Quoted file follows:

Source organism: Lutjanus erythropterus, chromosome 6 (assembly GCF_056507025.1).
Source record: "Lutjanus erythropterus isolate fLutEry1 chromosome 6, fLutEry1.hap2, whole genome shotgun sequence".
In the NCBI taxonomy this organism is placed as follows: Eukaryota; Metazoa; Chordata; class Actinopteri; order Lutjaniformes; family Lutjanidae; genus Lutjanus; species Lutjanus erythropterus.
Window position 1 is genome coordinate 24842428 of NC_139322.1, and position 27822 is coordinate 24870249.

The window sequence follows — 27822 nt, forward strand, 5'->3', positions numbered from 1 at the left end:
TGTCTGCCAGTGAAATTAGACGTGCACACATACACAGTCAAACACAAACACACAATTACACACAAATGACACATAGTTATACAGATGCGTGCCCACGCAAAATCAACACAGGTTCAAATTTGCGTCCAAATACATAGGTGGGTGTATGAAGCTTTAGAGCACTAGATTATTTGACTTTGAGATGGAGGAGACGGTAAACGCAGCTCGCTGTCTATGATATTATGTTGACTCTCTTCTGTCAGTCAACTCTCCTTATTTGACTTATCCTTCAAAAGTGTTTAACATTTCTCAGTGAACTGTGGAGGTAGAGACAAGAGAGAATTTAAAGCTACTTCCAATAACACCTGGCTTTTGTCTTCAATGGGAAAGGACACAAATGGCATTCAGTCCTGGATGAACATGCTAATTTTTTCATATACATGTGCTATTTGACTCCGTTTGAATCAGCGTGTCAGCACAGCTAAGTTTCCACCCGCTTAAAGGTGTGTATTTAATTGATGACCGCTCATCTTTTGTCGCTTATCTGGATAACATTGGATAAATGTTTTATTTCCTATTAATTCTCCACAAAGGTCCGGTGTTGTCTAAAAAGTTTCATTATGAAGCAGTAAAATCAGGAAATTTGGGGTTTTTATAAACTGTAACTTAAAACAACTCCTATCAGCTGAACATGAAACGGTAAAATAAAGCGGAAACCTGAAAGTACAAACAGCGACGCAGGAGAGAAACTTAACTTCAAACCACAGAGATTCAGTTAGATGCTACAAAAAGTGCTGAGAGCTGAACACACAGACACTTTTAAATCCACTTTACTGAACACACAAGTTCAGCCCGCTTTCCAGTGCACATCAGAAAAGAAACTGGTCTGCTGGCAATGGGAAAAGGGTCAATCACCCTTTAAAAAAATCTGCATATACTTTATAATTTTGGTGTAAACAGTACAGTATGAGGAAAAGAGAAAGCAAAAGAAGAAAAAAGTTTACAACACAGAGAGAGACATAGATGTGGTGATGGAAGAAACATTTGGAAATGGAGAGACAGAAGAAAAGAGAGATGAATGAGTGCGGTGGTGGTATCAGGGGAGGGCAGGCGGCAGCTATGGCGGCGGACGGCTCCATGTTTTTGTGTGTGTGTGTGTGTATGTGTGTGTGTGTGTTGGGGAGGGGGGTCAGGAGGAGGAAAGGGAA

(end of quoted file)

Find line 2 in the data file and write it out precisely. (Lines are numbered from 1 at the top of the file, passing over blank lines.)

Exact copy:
Source record: "Lutjanus erythropterus isolate fLutEry1 chromosome 6, fLutEry1.hap2, whole genome shotgun sequence".